I want to be remembered as the lady who rolled up to the kitschy Flintstones’ Bedrock Village roadside attraction in rural Arizona with a fancy L.A. bakery box filled with a red velvet bundt cake, paid admission, went in, ate one sliver on a piece of Fred and Wilma’s garishly painted rock furniture with a travel spork, went out, and gifted the cashier with the rest of the cake.
She was thrilled. I would have been digging through it for white powder and razor blades, or explosives, maybe, but she just beamed at us.
Most of the memorials I had been seeing were for hard, enduring things: bridges, roads, stadiums. They were named after men—fallen soldiers, policeman, politicians. I started wondering what a gendered public memorial for women would look like. The only things I would want to be remembered for along the way were non-specific and non-concrete: a vista, a sound, an experience, an act, an intervention, a spontaneous gesture that led to a story a young Arizona tourist trap cashier would recount when she arrived home from work with a decadent (partially eaten) cake from a big city bakery miles away.
Outside of Oatman, Arizona, someone remembered “Bullitt” on a rock.
My friend Chad and I had dodged burros in the middle of the road in an old mining town in Arizona, had dodged tourists gasping at the thin air at the Grand Canyon, had dodged elk in the road from the Canyon back to I-40, had dodged a near disaster by going too quickly over railroad tracks in Flagstaff (no, really, we thought we had scraped the undercarriage clean off the car). Whoever was not driving was snapping iPhotos of the landscape or making iVideos of the trains—the many, many trains—from the passenger seat.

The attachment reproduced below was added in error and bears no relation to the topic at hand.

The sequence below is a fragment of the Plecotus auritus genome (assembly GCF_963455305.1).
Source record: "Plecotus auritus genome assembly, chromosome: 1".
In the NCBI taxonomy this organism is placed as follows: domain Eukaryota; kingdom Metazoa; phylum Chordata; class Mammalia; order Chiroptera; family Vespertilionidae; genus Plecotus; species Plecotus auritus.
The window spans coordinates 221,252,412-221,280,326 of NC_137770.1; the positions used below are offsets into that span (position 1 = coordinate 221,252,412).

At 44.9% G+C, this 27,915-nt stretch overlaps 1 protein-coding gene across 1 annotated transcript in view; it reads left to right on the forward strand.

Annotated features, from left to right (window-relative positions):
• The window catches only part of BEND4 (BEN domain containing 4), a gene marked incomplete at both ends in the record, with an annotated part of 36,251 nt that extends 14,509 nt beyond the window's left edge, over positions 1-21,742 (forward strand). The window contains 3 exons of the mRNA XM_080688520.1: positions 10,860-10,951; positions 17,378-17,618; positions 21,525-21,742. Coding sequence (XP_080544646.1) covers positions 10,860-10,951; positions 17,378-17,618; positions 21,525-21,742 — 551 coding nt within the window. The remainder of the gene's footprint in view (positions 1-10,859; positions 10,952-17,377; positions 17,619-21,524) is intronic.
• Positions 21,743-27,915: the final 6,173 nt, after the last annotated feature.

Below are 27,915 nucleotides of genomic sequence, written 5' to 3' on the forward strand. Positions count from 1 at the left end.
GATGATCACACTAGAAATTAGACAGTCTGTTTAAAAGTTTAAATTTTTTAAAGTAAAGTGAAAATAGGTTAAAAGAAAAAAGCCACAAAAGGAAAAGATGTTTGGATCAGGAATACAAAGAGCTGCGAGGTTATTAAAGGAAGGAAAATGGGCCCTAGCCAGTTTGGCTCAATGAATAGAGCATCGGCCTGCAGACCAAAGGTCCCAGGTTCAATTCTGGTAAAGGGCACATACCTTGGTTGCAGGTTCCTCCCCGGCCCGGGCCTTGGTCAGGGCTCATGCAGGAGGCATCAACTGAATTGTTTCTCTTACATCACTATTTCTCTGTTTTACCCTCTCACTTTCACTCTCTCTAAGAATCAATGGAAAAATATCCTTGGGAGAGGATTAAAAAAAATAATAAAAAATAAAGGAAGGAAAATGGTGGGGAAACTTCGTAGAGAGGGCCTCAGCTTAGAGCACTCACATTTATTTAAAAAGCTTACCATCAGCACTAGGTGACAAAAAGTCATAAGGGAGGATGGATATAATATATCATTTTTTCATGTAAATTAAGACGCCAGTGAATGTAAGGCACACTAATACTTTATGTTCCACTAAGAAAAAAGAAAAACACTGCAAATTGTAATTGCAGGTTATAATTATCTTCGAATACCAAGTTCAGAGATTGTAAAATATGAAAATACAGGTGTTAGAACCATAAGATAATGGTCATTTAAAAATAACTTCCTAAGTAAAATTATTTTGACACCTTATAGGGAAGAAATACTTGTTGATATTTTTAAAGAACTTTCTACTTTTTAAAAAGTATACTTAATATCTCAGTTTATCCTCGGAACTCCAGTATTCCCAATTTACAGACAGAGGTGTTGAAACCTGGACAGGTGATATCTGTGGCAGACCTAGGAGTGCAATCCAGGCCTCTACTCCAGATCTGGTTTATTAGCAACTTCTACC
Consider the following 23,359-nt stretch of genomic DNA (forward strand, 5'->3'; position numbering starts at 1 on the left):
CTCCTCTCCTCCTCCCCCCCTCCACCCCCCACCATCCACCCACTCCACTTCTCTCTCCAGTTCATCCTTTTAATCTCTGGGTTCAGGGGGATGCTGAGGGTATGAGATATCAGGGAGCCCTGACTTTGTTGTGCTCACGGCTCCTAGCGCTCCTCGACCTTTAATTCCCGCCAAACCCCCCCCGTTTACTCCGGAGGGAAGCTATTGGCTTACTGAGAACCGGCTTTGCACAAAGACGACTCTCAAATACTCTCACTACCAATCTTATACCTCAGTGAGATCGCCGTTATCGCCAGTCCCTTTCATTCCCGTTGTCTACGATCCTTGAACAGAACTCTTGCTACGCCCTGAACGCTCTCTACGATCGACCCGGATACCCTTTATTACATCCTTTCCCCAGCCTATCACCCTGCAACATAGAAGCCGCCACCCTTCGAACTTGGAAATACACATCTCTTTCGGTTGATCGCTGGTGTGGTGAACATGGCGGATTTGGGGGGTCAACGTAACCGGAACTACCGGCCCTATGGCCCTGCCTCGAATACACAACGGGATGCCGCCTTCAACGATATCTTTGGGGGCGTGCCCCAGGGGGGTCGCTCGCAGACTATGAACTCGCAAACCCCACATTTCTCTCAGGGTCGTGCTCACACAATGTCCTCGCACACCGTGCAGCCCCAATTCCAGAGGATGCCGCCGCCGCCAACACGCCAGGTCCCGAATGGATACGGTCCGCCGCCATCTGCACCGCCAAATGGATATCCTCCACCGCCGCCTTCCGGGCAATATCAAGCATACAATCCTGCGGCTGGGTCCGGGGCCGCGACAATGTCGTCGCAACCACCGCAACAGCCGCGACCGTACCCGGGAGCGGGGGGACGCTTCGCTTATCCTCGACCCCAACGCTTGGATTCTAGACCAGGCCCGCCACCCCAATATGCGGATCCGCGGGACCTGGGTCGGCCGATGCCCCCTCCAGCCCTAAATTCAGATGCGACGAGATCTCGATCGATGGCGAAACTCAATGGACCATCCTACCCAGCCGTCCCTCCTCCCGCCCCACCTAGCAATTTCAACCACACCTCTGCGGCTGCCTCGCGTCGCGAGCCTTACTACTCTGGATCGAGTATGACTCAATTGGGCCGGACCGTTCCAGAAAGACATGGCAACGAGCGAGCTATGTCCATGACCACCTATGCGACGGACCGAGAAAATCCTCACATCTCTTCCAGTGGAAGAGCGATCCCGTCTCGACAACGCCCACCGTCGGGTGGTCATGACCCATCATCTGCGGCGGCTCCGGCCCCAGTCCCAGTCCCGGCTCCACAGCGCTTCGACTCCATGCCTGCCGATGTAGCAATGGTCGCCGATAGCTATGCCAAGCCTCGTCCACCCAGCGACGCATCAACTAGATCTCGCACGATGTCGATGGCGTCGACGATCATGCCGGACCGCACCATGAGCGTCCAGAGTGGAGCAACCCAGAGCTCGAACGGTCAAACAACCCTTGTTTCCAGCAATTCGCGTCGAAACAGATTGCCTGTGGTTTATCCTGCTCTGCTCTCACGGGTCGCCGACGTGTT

We participated in a summer music festival on the plaza in Santa Fe, had the best ever brisket and green chile burritos in a blazing hot parking lot in Albuquerque, cursed the spotty cell reception in Hatch, began what would become a refreshment trope for the whole trip—Cherry Lime slushes—somewhere near El Paso, were stopped at a border check along the Mexican border (“Are you both US citizens?” “Yes, sir!” I leaned over from the passenger side to say to the obviously FEMALE officer in my flustered and irrational fear of being deported, as Chad fumbled with the contents of his wallet, looking for identification). We laughed, we sang, we tried to take a photo of the “110 degrees” temperature reading on the dashboard readout.
On the Texas Mountain Trail just before Sierra Blanca, Texas, “Mingo” and “Lupe” have their names spray-painted on a stone.
By the time we veered south from the interstate onto Highway 90 toward Marfa, I had unfurled. We were the only ones on the road, slowing to try (and failing) to catch dust devils on video, gauging how long the far-off horizon rainstorm would take to reach us (or would we overtake it first?), and thrilling to the silver dollar-sized raindrops when they finally came. The hairpin turns of my first few driving days had corresponded to the kinks in my soul, but now the west Texas landscape was laying it out flat, smoothing it: I was getting a soul-ironing by the time we saw the large billboard just outside of town: “WELCOME TO MARFA.”